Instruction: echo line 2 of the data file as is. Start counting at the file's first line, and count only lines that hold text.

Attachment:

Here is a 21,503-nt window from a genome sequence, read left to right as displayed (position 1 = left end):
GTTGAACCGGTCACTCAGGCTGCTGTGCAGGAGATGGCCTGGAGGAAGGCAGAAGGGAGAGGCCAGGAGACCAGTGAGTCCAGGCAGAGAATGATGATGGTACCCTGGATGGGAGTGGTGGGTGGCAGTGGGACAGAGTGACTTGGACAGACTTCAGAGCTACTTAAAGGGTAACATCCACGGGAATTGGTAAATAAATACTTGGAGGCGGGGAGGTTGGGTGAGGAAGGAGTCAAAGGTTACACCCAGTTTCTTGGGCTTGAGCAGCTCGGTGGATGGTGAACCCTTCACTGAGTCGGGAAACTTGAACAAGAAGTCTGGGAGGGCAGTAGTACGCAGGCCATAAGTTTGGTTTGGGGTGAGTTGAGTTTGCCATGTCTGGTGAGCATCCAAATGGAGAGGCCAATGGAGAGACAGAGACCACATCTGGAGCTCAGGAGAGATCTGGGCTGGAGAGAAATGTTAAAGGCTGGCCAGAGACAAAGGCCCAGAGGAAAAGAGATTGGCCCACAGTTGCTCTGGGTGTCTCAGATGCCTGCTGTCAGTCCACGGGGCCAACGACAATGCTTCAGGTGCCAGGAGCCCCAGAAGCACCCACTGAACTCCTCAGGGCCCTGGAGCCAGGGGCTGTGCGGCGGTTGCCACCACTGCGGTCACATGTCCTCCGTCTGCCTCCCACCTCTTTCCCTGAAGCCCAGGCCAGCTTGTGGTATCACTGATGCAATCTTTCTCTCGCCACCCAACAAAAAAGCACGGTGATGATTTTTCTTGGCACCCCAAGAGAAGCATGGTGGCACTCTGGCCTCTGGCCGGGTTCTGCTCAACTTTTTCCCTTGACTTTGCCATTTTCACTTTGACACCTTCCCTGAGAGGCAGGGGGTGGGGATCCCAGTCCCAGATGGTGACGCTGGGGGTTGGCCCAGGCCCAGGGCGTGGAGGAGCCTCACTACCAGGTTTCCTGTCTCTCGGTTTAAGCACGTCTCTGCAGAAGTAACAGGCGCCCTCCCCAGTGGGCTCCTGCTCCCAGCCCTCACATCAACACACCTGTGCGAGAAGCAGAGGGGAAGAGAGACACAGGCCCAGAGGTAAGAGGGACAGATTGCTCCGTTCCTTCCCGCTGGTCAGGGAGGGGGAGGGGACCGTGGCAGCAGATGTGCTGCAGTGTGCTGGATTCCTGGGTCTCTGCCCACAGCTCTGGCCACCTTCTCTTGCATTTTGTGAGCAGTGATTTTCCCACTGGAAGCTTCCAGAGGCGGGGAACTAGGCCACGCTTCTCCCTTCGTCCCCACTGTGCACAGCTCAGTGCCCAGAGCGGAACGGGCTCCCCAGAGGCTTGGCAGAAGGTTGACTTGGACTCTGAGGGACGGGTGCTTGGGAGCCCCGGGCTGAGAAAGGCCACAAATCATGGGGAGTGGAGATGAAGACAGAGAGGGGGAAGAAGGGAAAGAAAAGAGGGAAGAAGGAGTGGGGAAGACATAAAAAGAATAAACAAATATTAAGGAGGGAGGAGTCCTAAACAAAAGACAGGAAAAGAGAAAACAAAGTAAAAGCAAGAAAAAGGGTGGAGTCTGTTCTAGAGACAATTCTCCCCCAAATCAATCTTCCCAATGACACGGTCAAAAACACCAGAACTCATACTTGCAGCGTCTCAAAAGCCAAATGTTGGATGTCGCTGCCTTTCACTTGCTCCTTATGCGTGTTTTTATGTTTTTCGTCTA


GTTGAACCGGTCACTCAGGCTGCTGTGCAGGAGATGGCCTGGAGGAAGGCAGAAGGGAGAGGCCAGGAGACCAGTGAGTCCAGGCAGAGAATGATGATGGTACCCTGGATGGGAGTGGTGGGTGGCAGTGGGACAGAGTGACTTGGACAGACTTCAGAGCTACTTAAAGGGTAACATCCACGGGAATTGGTAAATAAATACTTGGAGGCGGGGAGGTTGGGTGAGGAAGGAGTCAAAGGTTACACCCAGTTTCTTGGGCTTGAGCAGCTCGGTGGATGGTGAACCCTTCACTGAGTCGGGAAACTTGAACAAGAAGTCTGGGAGGGCAGTAGTACGCAGGCCATAAGTTTGGTTTGGGGTGAGTTGAGTTTGCCATGTCTGGTGAGCATCCAAATGGAGAGGCCAATGGAGAGACAGAGACCACATCTGGAGCTCAGGAGAGATCTGGGCTGGAGAGAAATGTTAAAGGCTGGCCAGAGACAAAGGCCCAGAGGAAAAGAGATTGGCCCACAGTTGCTCTGGGTGTCTCAGATGCCTGCTGTCAGTCCACGGGGCCAACGACAATGCTTCAGGTGCCAGGAGCCCCAGAAGCACCCACTGAACTCCTCAGGGCCCTGGAGCCAGGGGCTGTGCGGCGGTTGCCACCACTGCGGTCACATGTCCTCCGTCTGCCTCCCACCTCTTTCCCTGAAGCCCAGGCCAGCTTGTGGTATCACTGATGCAATCTTTCTCTCGCCACCCAACAAAAAAGCACGGTGATGATTTTTCTTGGCACCCCAAGAGAAGCATGGTGGCACTCTGGCCTCTGGCCGGGTTCTGCTCAACTTTTTCCCTTGACTTTGCCATTTTCACTTTGACACCTTCCCTGAGAGGCAGGGGGTGGGGATCCCAGTCCCAGATGGTGACGCTGGGGGTTGGCCCAGGCCCAGGGCGTGGAGGAGCCTCACTACCAGGTTTCCTGTCTCTCGGTTTAAGCACGTCTCTGCAGAAGTAACAGGCGCCCTCCCCAGTGGGCTCCTGCTCCCAGCCCTCACATCAACACACCTGTGCGAGAAGCAGAGGGGAAGAGAGACACAGGCCCAGAGGTAAGAGGGACAGATTGCTCCGTTCCTTCCCGCTGGTCAGGGAGGGGGAGGGGACCGTGGCAGCAGATGTGCTGCAGTGTGCTGGATTCCTGGGTCTCTGCCCACAGCTCTGGCCACCTTCTCTTGCATTTTGTGAGCAGTGATTTTCCCACTGGAAGCTTCCAGAGGCGGGGAACTAGGCCACGCTTCTCCCTTCGTCCCCACTGTGCACAGCTCAGTGCCCAGAGCGGAACGGGCTCCCCAGAGGCTTGGCAGAAGGTTGACTTGGACTCTGAGGGACGGGTGCTTGGGAGCCCCGGGCTGAGAAAGGCCACAAATCATGGGGAGTGGAGATGAAGACAGAGAGGGGGAAGAAGGGAAAGAAAAGAGGGAAGAAGGAGTGGGGAAGACATAAAAAGAATAAACAAATATTAAGGAGGGAGGAGTCCTAAACAAAAGACAGGAAAAGAGAAAACAAAGTAAAAGCAAGAAAAAGGGTGGAGTCTGTTCTAGAGACAATTCTCCCCCAAATCAATCTTCCCAATGACACGGTCAAAAACACCAGAACTCATACTTGCAGCGTCTCAAAAGCCAAATGTTGGATGTCGCTGCCTTTCACTTGCTCCTTATGCGTGTTTTTATGTTTTTCGTCTA